A startup firm in Crystal, Minn., believes it has an answer to rising violence in Minnesota's hospitals — a new kind of irritating spray that subdues attackers while minimizing harm to bystanders and victims.
Founder Jody Allen Crowe launched Crotega in 2014 after he said his research for a book on school shootings highlighted the need for more protective tools in the minutes before police officers respond. The former school superintendent then focused on solutions after a 2021 shooting in a Buffalo, Minn., clinic left one person dead and four injured.
"Thirty seconds to a minute of violent behavior can result in severe injuries if people don't have any way to stop it," Crowe said.
Minnesota hospitals have discovered this the hard way with an increase in attacks by delirious patients, distraught relatives and angry visitors. About 630 hospital employees missed work to recover from violence-related injuries from 2021 through 2022, triple the total from a decade earlier, according to the Bureau of Labor Statistics.
Crowe worked with a chemist to create a chemical irritant called REPULS. It uses propionic acid, the same food-grade chemical that creates flavors and holes in swiss cheese. Pepper sprays are based on capsaicin, the chemical derived from hot peppers. Both cost about $16 for a standard, palm-sized bottle.
While effective, pepper sprays can spread in plumes that overwhelm attackers but also cause bystanders to gasp for breath and wipe their burning eyes — especially in the confines of a hospital room or hallway, Crowe said. It can seep into ventilation ducts, potentially exposing others in a hospital who have respiratory conditions such as asthma.
Security officers carried pepper spray for years at HCMC in Minneapolis but didn't use it in emergencies, said Michael Ramos, a security supervisor for the urban trauma center.
"None of our officers did, because it contaminates everyone," he said. "It shuts down part of the hospital [for cleanup afterward] because it's such a potential irritant. And if we have to wrestle with the guy, we get contaminated too."
HCMC was among the first hospitals in 2021 to try Crotega's alternative, which is designed to severely irritate the eyes but dissipate with water in less than five minutes. Guards were so hesitant that Ramos had them sprayed to understand the duration of the irritant.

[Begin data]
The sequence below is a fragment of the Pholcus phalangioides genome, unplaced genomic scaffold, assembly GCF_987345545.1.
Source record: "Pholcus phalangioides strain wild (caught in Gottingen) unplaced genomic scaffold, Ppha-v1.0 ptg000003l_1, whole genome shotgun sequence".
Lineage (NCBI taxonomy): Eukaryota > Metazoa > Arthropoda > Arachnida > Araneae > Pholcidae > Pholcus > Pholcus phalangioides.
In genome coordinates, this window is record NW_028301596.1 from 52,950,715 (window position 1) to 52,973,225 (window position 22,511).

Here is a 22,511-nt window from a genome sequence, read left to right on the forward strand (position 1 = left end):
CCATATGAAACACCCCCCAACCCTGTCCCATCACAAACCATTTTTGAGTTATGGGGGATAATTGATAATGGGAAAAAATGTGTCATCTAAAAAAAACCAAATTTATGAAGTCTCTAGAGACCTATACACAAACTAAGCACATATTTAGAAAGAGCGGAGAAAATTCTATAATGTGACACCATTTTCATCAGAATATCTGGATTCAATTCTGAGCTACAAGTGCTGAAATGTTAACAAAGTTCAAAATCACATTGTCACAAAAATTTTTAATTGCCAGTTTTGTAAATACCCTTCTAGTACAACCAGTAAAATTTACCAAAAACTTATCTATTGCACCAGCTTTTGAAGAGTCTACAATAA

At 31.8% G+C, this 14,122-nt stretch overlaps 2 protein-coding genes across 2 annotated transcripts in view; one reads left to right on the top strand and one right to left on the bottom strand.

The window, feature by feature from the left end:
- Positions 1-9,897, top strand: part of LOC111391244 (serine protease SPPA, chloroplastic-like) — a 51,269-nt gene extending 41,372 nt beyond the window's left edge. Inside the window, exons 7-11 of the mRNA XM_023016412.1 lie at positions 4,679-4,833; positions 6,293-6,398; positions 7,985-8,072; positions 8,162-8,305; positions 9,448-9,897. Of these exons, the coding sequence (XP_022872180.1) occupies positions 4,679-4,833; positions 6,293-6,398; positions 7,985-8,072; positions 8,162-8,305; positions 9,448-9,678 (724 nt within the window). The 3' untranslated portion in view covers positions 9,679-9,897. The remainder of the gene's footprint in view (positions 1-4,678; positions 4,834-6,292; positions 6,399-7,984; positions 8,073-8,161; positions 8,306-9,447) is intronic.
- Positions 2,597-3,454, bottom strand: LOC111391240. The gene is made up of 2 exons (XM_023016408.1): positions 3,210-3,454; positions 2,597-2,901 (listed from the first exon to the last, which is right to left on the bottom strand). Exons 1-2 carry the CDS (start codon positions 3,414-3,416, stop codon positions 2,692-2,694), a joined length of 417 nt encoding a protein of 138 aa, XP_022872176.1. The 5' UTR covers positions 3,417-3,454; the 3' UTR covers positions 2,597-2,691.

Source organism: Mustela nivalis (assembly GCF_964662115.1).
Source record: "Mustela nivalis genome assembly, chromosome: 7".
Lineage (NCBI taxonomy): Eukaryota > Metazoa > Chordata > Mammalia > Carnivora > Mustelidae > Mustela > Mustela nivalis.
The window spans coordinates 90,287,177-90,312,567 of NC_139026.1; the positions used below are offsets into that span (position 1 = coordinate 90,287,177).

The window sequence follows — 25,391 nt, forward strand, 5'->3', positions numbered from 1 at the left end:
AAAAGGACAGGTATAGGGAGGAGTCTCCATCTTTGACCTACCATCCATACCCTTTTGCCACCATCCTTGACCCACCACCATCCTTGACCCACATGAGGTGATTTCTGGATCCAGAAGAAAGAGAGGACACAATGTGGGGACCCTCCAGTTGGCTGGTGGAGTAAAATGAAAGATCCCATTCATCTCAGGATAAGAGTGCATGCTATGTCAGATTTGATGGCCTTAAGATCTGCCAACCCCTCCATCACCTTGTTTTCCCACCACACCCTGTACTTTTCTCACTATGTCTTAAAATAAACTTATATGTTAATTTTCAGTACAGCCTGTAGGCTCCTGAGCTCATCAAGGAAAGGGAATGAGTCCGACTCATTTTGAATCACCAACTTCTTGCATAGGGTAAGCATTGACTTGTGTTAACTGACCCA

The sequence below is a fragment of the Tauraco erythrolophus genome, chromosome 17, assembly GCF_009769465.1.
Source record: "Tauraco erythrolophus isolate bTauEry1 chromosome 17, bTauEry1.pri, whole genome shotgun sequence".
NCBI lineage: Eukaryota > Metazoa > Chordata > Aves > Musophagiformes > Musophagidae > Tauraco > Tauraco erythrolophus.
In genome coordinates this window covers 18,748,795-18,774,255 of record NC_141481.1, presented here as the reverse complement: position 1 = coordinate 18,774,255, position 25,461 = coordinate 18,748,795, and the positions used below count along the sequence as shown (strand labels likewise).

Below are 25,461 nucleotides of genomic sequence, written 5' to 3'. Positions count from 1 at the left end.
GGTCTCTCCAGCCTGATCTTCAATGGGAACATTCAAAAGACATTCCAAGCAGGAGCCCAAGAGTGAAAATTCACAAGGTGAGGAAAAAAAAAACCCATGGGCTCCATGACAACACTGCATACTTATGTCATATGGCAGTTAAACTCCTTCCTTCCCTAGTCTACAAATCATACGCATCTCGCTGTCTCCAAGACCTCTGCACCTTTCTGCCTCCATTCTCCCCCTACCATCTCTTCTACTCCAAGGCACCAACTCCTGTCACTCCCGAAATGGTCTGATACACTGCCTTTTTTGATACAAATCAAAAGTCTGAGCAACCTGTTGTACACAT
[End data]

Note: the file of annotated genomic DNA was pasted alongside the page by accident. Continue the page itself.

"We want them to know what it feels like," said Ramos. He's been sprayed himself, about 10 times, in training.
Hospital systems in eight states have purchased REPULS, including Allina Health, HealthPartners and M Health Fairview in the Twin Cities. Iowa-based UnityPoint Health has distributed the chemical irritant across seven of its hospitals.
Security officers aren't using the spray at the first sign of trouble, Ramos said. Verbal de-escalation remains the priority to prevent violence, but he said HCMC's policy allows officers to spray an attacker proactively and not just in reaction.
"You don't have to get punched first to use it," he said.
Hospitals and clinics have responded to rising violence over the past two years by restricting entrances and increasing de-escalation training — which Minnesota now requires before hospital workers can provide patient care without supervision.
Risk assessments are documented and updated in medical records to determine which patients present threats or acted violently in prior visits. Patients emerging from sedation or recovering from drug overdoses tend to present elevated risks.
Crowe said he recommends that doctors and nurses be trained to use the chemical irritant, and possibly carry it with them when encountering a patient presenting an elevated threat. For now, most hospitals limit it to security personnel.
"Rather than waiting for security to show up, after injuries have already occurred, this can be used immediately," he said.
Crowe's next goal is the development of SentriZone, which would work like a fire sprinkler system and deliver the chemical irritant at entrances and other locations in hospitals where outbursts are likely. The system could be triggered remotely by security personnel when they observe attackers on video monitors.
HCMC has documented about 60 incidents over two years in which REPULS was used to subdue violence. The only time it didn't work, Ramos said, was when an attacker turned his head and dodged the spray.
But even that momentary distraction, he said, "gave us enough time to move in and take control."